Here are some examples:

  • The iteration counter
  • A flag if the current day is a public holiday
  • Email of the operator on shift

Schedule

The schedule links one scheduler with one setting and one flow. Note that using a setting is always necessary even if the scheduler does not have any configurable parameters (i.e. the whole scheduling logic is described within the scheduler). In this case you can use an empty setting. However, it is recommended that parameters are not hard-coded within schedulers but are instead stored in settings for flexibility and maintainability.

The schedule can be disabled or enabled. Once the schedule is enabled, Cloudomation will immediately start an execution of the scheduler script.

When a schedule is disabled, all currently running executions of the scheduler script are cancelled by Cloudomation.

danger

Changing fields of a schedule does not immediately reload currently running scheduler executions. It is best practice to restart the schedule after making any changes by disabling and enabling it.

Complex schedulers

A scheduler script uses the same syntax as a regular flow script. This means that a scheduler can use arbitrary complex logic, connect to third party systems, and start child executions. Some examples:

  • Connect to a calendar to check the next appointment time
  • Check a weather API when some flow should only run after rain
  • Analyse the status of other executions
  • Check an email inbox

There are two recommendations to keep in mind when designing a scheduler:

  1. Separation of concerns

    The scheduler should only contain logic needed to do the scheduling. The referenced flow on the other hand contains the logic which is scheduled.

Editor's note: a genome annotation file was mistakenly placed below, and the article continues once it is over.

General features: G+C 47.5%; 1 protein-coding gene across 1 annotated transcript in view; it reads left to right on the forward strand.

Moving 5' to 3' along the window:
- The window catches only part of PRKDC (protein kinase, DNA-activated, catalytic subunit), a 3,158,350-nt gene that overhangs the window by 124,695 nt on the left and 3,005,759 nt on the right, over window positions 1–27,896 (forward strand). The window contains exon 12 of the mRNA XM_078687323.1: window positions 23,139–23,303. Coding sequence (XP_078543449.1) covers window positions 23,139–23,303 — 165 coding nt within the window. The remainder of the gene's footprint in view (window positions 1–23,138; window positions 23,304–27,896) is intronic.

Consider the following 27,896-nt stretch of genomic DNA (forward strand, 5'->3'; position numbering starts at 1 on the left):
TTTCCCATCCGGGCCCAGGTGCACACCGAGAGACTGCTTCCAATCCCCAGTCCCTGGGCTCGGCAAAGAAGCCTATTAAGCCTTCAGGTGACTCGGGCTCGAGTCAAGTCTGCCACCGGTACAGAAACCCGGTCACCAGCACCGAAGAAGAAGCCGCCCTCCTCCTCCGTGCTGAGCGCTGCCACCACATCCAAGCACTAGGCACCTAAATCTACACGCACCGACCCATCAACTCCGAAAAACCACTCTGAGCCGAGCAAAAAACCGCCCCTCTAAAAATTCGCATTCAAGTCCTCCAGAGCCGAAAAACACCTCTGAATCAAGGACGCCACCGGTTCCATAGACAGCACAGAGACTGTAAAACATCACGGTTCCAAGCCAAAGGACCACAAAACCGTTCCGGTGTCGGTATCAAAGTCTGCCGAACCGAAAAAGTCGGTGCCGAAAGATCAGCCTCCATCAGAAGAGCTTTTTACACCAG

2. Reusability

    A scheduler should be designed so it can be used for different flows.

Considering those points the examples above should rather be placed in the Flow which is schedlued, than in the scheduler.

Example schedulers

We provide several example schedulers as part of the Scheduling bundle.

Schedule recurring

Schedule a flow to run in recurring intervals

Configuration options

  • max_iterations: int = None

    if set, the schedule will disable itself once the number of iterations is reached

  • interval_seconds: int = 60

    how many seconds to wait between iterations

  • timezone: str = 'Europe/Vienna'

    the timezone to use for timestamps

  • input_value: dict = {}

    additional inputs passed to the flow

Schedule daily

Schedule a flow to run at the same time every day

note

This scheduler will correct for DST changes of the provided timezone.

Configuration options

  • max_iterations: int = None

    if set, the schedule will disable itself once the number of iterations is reached

  • time: str = '08:15'

    the time at which the flow is started daily

  • timezone: str = 'Europe/Vienna'

    the timezone to use for timestamps

  • input_value: dict = {}

    additional inputs passed to the flow

Learn More

Executions
Webhooks
Scheduling bundle